Sunday, April 13, 2003

Centralisation - A realistic strategy or not?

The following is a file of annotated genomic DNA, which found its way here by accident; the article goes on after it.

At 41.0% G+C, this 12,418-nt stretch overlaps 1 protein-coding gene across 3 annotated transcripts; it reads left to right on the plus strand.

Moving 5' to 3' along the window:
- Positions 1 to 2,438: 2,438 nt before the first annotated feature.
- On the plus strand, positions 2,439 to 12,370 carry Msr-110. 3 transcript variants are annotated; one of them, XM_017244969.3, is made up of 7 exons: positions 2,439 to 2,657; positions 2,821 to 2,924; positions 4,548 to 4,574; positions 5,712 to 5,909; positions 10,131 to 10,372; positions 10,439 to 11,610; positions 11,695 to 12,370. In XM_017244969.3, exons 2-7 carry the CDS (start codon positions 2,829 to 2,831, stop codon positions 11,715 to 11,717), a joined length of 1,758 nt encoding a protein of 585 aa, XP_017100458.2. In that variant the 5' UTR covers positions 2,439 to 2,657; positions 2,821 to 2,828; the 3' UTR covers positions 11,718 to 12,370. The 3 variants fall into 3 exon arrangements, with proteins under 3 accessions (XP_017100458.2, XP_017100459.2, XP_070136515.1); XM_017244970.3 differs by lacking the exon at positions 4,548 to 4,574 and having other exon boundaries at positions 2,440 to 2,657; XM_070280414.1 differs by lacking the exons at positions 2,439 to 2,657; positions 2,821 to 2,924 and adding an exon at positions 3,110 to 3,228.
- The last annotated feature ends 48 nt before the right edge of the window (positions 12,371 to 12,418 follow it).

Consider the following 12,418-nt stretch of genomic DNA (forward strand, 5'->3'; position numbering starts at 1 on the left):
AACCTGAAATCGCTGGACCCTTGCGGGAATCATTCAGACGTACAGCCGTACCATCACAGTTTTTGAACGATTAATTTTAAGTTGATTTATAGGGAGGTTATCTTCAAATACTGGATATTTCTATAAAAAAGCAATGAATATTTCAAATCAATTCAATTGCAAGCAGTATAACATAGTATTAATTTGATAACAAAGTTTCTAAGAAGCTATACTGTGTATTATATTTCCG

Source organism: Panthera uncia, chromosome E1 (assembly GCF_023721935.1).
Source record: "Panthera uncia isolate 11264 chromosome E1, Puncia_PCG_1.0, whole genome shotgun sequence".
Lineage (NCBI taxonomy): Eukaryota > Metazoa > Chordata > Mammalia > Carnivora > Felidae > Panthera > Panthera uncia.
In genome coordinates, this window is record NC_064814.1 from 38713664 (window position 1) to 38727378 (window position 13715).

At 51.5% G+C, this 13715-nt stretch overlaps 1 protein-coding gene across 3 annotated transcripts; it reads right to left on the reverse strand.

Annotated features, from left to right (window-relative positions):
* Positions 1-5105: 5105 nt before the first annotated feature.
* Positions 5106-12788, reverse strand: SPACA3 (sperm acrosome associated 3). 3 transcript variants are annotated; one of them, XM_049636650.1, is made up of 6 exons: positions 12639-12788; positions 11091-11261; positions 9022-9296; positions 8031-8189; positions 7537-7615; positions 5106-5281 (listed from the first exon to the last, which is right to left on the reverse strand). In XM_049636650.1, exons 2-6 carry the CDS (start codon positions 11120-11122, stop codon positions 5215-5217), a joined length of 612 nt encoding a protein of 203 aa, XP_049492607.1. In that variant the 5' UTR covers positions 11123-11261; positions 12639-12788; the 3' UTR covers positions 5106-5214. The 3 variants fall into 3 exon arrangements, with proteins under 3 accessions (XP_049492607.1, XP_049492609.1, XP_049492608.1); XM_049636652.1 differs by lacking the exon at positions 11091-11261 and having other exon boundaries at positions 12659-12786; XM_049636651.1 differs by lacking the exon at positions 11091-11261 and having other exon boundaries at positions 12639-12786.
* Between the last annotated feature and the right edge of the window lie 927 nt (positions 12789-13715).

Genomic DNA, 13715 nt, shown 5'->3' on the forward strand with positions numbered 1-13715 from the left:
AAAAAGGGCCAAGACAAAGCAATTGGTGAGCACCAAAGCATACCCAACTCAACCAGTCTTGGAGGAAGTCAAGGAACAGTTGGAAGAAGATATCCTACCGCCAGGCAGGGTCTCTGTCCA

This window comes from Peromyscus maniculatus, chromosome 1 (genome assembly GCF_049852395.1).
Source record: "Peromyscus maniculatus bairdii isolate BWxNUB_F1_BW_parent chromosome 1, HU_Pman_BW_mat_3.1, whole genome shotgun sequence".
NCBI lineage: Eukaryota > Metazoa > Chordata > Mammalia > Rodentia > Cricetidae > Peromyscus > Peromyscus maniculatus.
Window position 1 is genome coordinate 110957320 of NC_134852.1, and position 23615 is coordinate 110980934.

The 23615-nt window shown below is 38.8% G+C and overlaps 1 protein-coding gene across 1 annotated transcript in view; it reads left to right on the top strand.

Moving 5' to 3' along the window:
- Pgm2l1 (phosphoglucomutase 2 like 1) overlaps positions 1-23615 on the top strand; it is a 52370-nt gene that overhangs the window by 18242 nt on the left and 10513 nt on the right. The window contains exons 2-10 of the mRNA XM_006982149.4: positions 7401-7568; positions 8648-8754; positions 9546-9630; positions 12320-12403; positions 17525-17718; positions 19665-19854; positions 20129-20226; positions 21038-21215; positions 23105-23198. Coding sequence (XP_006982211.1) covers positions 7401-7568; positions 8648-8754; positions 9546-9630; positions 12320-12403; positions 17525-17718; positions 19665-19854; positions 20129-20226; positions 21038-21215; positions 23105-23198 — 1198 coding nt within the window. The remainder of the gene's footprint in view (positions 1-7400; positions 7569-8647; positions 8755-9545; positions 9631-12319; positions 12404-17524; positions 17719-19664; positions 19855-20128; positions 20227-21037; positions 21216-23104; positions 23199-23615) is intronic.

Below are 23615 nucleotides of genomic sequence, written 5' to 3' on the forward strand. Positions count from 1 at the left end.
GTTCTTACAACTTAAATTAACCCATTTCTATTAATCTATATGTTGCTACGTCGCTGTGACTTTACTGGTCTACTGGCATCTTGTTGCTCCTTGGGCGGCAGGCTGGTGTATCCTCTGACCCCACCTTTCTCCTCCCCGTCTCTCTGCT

Corporate strategies come and go. For most of the 80s and the early 90s, many corporates acquired other, smaller, companies creating far-flung global empires where each operation ran largely autonomously. As I joined Citibank in 1992, it was only just emerging from an enormous problem triggered by a mixture of the Savings and Loans problems in the USA, a cost base that was expanding faster than revenues were growing and an excess of staff performing duplicate functions. If you check back on business magazines from then, Fortune or Forbes perhaps, you'll see that one reason Citi survived was that the CEO, John Reed, implemented a series of significant cost-cutting and revenue driving progammes; at the same time, a Saudi prince bought $1 billion worth of shares at around $8.25. As I left Citibank, those shares were worth perhaps $10 billion, only seven years later. Something worked. Banks are a good example of the "expand at all costs" approach that was popular then, and Citibank was certainly not unique. The consequence though was operations in each European country with considerable duplicate functions but all operated autonomously. I had no part in developing the centralisation strategy - that was all the work of other people who, fortunately for me, I came to work with much later. I worked with a team developing the strategy for how the bank would consolidate and restructure from 1995 to 2000. A fascinating project that taught me much more about every leg of the bank than I could possibly have learned any other way. A generic example of a duplicate function might be trading in foreign exchange. Each country has an IT system, each country books trades, each country receives money and pays money, each country has brokers, sales people and product people. Each country deals with the in-country office of other corporates - the people who need to buy or sell in different countries to pay their bills (salaries and so on). Those are all pretty obvious costs ... but there are slightly more hidden costs of duplication in this case: individual brokers, trading on the bank's account, may take opposing positions in the same currency, a broker long one currency may be oblivious to another broker short the same currency; one broker may have more currency than he needs but not know that another broker needs some to settle a customer transaction who then goes out in the market to buy some more; the central bank will demand some capital to allow the positions to be held and so each country is obliged to tie up important capital. Adding all of these up creates both huge, stable expenses (based on the cost of staff, the cost of infrastructure and the cost of capital) and then enormous swings as cash inflows and outflows are managed. All of the foreign exchange staff are backed up by teams of people who manage cash flows, money market deposits, collections and more exotic derivatives that take advantage of any of these funds flows. From the early 1990s, banks took an axe to these costs: they consolidated their trading books, implemented back to back trades to ensure that risks were centrally managed, managed cash processing through regional centres and put staff into the corporates directly to manage customer money more effectively. The more dramatic programmes included consolidation of legal vehicles, moving all trading to one country, creation of enormous regional centres for all types of cash and currency handling and so on. Most banks completed the bulk of this work in time for the Euro to arrive - a factor which, had they not done it, would have forced such consolidation (after all, 18 countries in Europe trading Euros against each other would not be too smart). Some have continued the work, reducing costs further through consolidating other IT systems or financial products. The stimulus for this back in the early 90s was, clearly, a realisation that revenues weren't going very far but costs were rising. It seems to me that it's possible that there is a similar situation in many governments now. The world economy is precarious at best. Government staff counts are high and probably rising. For somem countries, tax rises may be in the offing unless there is an economic rebound. Back then, the banks had competition to spur them on - if they didn't cut costs and deliver better service, then someone else would and revenues would fall faster. In an increasingly competitive Europe where today the UK outshines all others thanks to some solid fiscal management, other countries are looking a little wobbly - and a progamme such as the banks undertook could bring them back on track, increasing the pressure on their neighbours, including us. The first steps down this path might be a programme to consolidate what a bank would call "back office functions" - payment of cash and receipt of cash as, after all, that's only a matter of reconciling money between accounts; with that underway, an aggressive step would be to consider common internal applications such as finance, payroll, HR, expenses management. A far less aggressive step would be common purchasing of everything from staples and paper to desktop PCs. Some of these steps would create problems at the front end whilst they were underway - customer confusion would be one risk and certainly staff confusion. Much of that could, perhaps, be addressed through using the Internet to mask what was happening underneath. A big programme to not only encourage citizens and businesses to use the 'net but also to get third parties (such as the independent advisors, business councils, accountants and so on) to use the 'net for their customers too would go a long way to buying time for the changes to take place. The 'net can do a lot - and it can certainly give the illusion that all is normal whilst underneath there is a lot going on. Normal may not be enough of course, but it's worth a try if the payoff just a year or two later is much greater effectiveness of services. Such a programme requires significant top down sponsorship. It doesn't happen where fiefdoms are allowed to prosper, where expenses are managed locally, where baseline budgets are hidden from view. With the top down leadership in place, there then need to be positions of power spread across the organisation that don't report into any fiefdom - cross-organisation roles, cross-product roles and cross-process roles. The folks in these roles can look across the whole piece to see the inefficiencies and the opportunities without the history of how the org, product or process has worked in the past. The corporates all had problems like those and had to deconstruct them as they moved ahead. For some it took months, for others it took years. Still others had it done to them as they were, in turn, acquired by more agile competitors. Noone is going to buy-out a government of course, but in an increasingly competitive economic environment, surely the equivalent is relocation of businesses to the strongest economy with the most educated, most available workforce. Weak economies had better watch out, because someone is going to steal your lunch. It's going to be fun to watch as a new set of people grapple with the same old problems.